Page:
Canter, Gerald J. Department of Communicative Disorders, Northwestern University, Evanston, Illinois.
Last reviewed:February 2021
- Other possible forms of apraxia
- Related Primary Literature
- Additional Reading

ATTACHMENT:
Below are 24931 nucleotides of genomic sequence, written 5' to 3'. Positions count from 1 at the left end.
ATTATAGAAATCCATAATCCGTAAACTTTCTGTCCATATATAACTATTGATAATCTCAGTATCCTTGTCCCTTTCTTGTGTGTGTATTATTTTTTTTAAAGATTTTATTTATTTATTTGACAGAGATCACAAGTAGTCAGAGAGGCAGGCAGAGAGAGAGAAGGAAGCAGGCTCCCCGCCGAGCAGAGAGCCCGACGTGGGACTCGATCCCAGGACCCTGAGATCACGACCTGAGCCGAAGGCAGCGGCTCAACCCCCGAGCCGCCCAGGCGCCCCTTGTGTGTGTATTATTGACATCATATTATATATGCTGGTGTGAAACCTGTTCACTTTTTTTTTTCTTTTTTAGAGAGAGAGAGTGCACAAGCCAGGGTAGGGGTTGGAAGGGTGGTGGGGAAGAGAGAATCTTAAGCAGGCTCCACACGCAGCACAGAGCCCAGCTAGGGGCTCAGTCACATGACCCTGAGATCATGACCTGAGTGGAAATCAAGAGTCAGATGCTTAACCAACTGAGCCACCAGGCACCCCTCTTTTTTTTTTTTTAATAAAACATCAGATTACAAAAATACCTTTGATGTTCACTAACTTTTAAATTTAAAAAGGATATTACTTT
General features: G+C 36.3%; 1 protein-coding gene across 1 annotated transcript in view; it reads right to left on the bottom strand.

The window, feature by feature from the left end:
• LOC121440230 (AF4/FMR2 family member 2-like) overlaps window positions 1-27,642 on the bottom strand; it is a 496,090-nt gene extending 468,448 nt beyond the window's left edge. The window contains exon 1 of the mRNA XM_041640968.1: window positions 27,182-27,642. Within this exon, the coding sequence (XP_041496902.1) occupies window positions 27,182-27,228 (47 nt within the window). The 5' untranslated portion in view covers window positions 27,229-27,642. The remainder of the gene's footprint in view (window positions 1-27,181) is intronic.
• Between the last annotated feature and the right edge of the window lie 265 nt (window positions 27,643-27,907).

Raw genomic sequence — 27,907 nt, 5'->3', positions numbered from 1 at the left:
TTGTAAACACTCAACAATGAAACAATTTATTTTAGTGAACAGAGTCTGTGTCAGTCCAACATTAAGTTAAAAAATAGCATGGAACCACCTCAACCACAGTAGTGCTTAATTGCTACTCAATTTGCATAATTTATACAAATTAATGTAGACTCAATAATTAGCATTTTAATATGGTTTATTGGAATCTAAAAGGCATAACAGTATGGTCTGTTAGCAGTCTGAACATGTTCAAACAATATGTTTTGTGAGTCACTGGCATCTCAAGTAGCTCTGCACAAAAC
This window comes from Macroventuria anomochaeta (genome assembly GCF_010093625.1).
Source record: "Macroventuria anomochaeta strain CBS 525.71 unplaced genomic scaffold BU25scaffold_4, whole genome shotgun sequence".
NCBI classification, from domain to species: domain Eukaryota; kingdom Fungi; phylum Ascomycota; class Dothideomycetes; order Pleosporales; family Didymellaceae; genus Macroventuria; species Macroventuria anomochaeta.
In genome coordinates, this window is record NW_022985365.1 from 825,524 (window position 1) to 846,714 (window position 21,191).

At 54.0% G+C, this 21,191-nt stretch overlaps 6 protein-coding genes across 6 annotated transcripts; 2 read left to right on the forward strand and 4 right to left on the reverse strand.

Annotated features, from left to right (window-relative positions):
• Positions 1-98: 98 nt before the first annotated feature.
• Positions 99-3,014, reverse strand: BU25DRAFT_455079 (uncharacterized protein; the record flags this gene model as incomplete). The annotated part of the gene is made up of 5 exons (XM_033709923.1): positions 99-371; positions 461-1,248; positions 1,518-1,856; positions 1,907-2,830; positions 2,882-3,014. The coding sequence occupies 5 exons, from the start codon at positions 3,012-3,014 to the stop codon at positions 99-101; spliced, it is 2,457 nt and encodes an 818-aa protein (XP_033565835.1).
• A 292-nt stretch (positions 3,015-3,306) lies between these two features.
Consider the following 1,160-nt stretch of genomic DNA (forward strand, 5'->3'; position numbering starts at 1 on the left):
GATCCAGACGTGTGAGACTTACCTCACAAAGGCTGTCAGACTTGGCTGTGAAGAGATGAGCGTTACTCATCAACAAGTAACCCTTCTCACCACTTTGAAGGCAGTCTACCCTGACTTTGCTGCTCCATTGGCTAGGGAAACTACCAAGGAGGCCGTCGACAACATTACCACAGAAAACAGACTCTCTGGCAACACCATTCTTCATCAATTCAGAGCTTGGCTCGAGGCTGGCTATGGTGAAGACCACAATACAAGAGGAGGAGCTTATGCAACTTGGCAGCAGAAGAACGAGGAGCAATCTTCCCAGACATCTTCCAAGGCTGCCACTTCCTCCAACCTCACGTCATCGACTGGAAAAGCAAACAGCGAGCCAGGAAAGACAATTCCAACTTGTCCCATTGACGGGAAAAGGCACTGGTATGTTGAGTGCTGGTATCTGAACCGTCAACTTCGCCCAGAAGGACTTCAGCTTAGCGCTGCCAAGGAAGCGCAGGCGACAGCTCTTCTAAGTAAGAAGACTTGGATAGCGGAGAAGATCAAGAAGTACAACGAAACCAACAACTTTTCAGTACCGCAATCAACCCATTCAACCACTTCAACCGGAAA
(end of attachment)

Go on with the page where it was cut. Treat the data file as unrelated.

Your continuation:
An impairment in the performance of voluntary actions despite intact motor power and coordination, sensation and perception, and comprehension. Apraxia is a neurological condition in which there is difficulty with skilled tasks or learned movements despite having the physical ability and motivation to accomplish them. An apraxic person knows the act to be carried out and has the requisite sensory-motor capacities; yet, performance is defective. The abnormality is highlighted when the act must be performed on demand and out of context. The individual may perform normally in such activities as hammering or tooth brushing performed with the object in hand, especially in a natural situation, but will often fail when required to pantomime such acts. In general, apraxia is the result of brain disease or damage (see illustration). See also: Brain; Nervous system (vertebrate); Nervous system disorders; Neurobiology
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